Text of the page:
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Vietnamese Civil Society: Recent Challenges and Prospects

About the Webinar

Civil society in Vietnam has expanded significantly in the 21st century with the advent of social media and formation of numerous registered and unregistered groups and networks. The forms and characteristics of Vietnamese civil society differ markedly from (mostly Western-based) theoretical ideals, yet its actors have successfully influenced policies, cooperated with state and market institutions, and, to a lesser extent, affected public opinion. While state restrictions have continued, civil society capabilities have increased to “walk the tightrope” of government, donor, and public demands. The pressures on civic space have intensified since 2016 with heightened regulatory and extra-legal enforcement, combined with donor withdrawal. Civil society groups have experienced these shifts unevenly across sectors and regions. Some registered organizations have begun to face consequences that were previously experienced only by unregistered activists.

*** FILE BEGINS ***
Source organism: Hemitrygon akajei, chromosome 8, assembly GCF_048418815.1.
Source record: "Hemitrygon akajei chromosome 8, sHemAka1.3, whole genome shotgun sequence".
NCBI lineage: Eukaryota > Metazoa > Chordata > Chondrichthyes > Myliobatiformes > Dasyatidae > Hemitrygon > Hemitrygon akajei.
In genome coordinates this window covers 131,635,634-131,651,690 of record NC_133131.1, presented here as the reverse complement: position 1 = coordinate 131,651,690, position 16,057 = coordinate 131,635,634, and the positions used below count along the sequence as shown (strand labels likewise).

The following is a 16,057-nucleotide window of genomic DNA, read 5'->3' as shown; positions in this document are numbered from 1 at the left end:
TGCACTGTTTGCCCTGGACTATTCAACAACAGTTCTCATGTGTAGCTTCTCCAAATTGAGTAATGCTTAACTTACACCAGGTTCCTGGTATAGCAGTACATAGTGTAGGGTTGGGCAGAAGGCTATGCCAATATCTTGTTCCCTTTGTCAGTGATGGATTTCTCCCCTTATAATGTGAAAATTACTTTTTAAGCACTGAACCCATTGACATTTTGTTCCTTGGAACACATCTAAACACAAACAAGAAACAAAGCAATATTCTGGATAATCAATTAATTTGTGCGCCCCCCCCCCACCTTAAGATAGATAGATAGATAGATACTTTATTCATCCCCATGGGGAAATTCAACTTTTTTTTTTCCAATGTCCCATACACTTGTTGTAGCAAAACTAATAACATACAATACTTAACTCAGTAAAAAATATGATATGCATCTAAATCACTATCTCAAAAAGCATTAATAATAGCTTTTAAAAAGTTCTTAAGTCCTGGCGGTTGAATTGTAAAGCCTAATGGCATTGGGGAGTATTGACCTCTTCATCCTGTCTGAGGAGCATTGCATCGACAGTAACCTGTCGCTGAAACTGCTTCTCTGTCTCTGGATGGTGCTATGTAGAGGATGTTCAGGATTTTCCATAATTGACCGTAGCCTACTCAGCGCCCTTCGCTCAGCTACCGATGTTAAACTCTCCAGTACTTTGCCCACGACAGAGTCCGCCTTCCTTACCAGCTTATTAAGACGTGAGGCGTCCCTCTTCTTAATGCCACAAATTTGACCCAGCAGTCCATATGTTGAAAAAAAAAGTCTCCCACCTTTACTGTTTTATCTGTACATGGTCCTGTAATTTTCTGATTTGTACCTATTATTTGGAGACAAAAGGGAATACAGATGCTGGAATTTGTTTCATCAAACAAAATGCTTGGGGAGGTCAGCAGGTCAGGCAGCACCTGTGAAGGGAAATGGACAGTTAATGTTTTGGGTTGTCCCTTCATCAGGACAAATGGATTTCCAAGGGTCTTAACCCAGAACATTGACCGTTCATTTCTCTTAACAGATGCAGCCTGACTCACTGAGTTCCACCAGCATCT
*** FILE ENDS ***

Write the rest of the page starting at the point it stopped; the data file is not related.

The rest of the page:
This webinar will present examples of civil society actions over the past decade and examine prospects for Vietnamese civil society’s survival and effectiveness. To what extent is civil society facing temporary setbacks, or a permanent reversal? And absent high-level policy changes, what can Vietnamese civic actors and their supporters do to remain viable in an era of Party dominance?

About the Speaker

Andrew Wells-Dang is a practitioner and scholar of civil society and governance in Asia. From 1997 to 2019, he worked as a researcher and international NGO representative in Vietnam, China, Laos, and Cambodia, including as Vietnam representative of Catholic Relief Services and senior governance advisor at Oxfam. He currently works as Senior Expert in the Southeast Asia Program at the U.S. Institute of Peace in Washington, DC.

Apr 7, 2022 10:00 AM in Singapore

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